Sustrans generally a good idea

Published: Friday, 08 May 2020

FROM my experience (as a non practising cyclist—more a boater and walker!) the Sustrans link is generally good news, writes Mike Todd.

Sustrans bring with them cash which CaRT badly need. Before the days in which towpaths were promoted,
initially by local councils, for use by cyclists, many, if not most, were all but impassable.

Unable to follow your boat

Back in the 1960's it was unusual to be able to follow your boat on land with many stretches between locks having at least one part that was an obstruction.  I well recall this on the southern Oxford, only a decade ago.

Of course, these developments need careful control to ensure that mixed use really is maintained but perhaps readers have not seen the detailed design manual:

as well as a framework for shared use

Long term maintenance

No design standard will achieve its objectives if the effort is not put into long term maintenance and operation.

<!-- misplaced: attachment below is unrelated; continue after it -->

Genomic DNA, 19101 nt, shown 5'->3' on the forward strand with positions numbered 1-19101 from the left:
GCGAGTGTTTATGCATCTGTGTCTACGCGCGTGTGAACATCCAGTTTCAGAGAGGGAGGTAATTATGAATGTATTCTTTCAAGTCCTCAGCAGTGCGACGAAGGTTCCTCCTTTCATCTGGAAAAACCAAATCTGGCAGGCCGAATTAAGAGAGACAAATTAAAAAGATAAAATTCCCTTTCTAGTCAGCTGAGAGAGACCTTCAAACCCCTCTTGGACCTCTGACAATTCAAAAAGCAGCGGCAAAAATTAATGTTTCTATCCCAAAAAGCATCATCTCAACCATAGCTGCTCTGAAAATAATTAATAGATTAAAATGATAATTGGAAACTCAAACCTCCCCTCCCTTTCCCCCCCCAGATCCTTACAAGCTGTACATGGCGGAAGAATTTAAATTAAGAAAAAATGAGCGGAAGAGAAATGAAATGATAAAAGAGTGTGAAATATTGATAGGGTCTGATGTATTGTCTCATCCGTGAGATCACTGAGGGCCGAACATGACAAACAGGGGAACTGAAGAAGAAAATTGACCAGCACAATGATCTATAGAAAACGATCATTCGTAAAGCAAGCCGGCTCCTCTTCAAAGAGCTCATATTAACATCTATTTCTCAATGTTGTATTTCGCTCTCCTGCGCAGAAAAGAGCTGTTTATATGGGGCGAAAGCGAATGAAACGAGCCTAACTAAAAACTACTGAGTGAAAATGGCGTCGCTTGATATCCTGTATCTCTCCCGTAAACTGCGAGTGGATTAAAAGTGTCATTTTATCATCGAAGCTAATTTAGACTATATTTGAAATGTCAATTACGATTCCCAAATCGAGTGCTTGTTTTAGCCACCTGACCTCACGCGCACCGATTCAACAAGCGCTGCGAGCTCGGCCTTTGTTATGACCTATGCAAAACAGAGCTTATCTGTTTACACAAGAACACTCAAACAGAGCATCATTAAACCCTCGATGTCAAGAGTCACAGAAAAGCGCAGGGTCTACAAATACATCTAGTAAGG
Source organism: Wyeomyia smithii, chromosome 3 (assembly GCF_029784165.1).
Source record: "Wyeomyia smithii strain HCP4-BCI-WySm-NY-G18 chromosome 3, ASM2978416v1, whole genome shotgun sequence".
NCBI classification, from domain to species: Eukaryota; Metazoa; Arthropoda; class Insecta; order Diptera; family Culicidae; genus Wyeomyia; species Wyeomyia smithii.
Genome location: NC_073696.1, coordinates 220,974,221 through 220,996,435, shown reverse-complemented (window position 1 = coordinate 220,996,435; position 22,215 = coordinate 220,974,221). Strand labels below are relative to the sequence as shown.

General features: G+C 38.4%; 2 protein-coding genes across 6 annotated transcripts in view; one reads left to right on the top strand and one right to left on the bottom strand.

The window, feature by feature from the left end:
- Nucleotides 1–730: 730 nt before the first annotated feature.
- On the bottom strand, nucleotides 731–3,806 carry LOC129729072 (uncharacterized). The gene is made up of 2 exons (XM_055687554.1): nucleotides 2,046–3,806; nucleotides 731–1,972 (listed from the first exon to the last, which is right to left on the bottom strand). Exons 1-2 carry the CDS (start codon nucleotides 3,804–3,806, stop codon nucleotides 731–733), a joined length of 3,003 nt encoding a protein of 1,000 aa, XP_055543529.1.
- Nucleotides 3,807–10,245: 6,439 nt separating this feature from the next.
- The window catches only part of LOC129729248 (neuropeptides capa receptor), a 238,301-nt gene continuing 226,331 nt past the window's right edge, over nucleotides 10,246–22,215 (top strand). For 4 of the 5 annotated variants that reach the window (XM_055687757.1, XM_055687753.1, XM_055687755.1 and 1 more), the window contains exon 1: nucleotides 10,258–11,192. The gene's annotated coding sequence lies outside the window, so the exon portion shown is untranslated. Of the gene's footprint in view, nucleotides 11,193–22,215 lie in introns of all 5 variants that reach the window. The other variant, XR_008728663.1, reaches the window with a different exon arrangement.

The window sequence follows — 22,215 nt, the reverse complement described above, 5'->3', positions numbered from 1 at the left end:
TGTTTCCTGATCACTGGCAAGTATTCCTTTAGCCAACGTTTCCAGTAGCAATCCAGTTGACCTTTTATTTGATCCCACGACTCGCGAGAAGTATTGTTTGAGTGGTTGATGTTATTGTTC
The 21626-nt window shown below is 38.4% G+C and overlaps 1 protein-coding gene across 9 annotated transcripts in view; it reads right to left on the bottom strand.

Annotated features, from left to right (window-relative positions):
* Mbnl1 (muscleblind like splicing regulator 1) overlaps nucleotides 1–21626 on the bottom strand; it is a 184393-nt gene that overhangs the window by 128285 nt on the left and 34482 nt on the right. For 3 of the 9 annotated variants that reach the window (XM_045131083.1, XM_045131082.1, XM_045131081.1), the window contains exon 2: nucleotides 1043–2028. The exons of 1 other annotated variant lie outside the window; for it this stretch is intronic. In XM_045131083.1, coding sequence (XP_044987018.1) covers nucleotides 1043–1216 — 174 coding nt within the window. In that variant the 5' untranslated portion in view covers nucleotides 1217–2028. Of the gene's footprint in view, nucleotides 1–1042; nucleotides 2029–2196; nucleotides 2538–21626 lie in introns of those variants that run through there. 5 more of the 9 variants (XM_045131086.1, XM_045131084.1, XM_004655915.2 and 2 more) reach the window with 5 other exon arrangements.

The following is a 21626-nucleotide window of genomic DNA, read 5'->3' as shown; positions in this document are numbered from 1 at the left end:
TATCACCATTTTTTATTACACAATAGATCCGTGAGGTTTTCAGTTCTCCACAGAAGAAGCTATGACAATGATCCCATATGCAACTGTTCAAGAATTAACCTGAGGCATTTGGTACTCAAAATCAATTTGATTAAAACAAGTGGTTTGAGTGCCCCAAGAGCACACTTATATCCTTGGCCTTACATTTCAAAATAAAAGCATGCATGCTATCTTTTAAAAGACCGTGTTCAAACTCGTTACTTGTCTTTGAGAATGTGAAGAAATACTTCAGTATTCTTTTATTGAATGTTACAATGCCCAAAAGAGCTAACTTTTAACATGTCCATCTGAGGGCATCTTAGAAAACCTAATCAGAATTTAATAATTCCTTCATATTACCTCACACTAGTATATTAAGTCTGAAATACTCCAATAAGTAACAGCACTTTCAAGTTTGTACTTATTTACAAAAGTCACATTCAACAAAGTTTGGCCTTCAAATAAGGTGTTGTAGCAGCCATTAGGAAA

What is missing, and most complaints really fall into this category, is the creation of a well-understood and accepted behaviour for all users (boaters who stretch mooring ropes across accessible areas are as bad as those who cycle around locks or fishermen who take up long sections of well-signed visitor moorings).

It is highly unlikely that towpaths will ever be routinely policed (nor are our streets) and the only alternative would be the loss of the towpaths for any use, including that by boaters. The 'good old days' just were not that good!

Behaviour standards

Such behaviour standards can only be promoted with plenty of goodwill all round and the more that resentment by one group of another is promoted, however, gently, the more likely it is that some users will abuse others.

Covid-19 has often brought out the best of community relationships—let boaters welcome all users who keep within the bounds of well-mannered behaviour.

Putting up the shutters just does not cut the mustard!